What we actually find is very different. The Gospel, you know, contains a system of truths first promulgated at Jerusalem, and which starting from that centre have been propagated all over the civilized world. Now, nothing is more certain than that the notion of Roman supremacy did not start from Jerusalem as its centre, but from Rome as its centre. In tracing the history of the growth of the empire of heathen Rome, we find the city first battling with the neighbouring Italian towns then, when it had established its dominion in Italy, crossing the sea, and making conquests in foreign countries. At length its expansive power reaches its limits it gains some temporary victories in Parthia and Germany, but never makes a permanent conquest of these countries. In like manner, in tracing the history of the growth of the ecclesiastical empire of Rome, we find that the movement began at Rome itself: that it was at first resisted in its own immediate neighbourhood that by degrees it triumphed over that opposition, and extended itself over all the West. But in the East, though it occasionally gained temporary victories, their fruits were always short-lived and ultimately the attempt to bring the East under the dominion of Rome utterly failed.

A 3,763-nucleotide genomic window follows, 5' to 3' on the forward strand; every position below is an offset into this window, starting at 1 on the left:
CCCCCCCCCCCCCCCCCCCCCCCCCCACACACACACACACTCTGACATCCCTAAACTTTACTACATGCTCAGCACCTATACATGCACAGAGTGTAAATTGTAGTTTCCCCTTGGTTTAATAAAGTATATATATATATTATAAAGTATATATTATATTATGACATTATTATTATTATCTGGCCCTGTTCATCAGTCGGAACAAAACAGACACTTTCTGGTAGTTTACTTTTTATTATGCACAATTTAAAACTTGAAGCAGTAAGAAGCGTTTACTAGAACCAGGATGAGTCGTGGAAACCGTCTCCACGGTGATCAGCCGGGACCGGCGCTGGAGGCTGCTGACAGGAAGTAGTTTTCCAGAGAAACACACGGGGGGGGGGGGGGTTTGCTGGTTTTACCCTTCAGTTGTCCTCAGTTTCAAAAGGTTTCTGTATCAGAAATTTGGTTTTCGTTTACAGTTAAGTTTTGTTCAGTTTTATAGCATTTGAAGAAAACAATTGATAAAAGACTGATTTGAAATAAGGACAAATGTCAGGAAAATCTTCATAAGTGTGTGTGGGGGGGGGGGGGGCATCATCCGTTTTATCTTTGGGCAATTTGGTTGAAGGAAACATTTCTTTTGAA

Bearing all this in mind, you will see the necessity, when any ancient writer is quoted as asserting the right of the bishop of Rome to rule over other Churches, of inquiring who it is that says it. I might tell you, for example, that several eminent authors assert that Paris is the capital of the civilized world, the centre of European thought and culture. But you would smile at me if, when asked who these eminent authors were, I had to reply Victor Hugo, Comte, and other enthusiastic Frenchmen. In like manner we can but smile when Romish divines, who have undertaken to adduce evidence in proof of the papal claims, tender to us the assertions of popes, or of papal legates, or of Roman presbyters. Such evidence is only good to show what Rome would like to have believed, but determines nothing as to what really was by Christ’s appointment the constitution of His Church.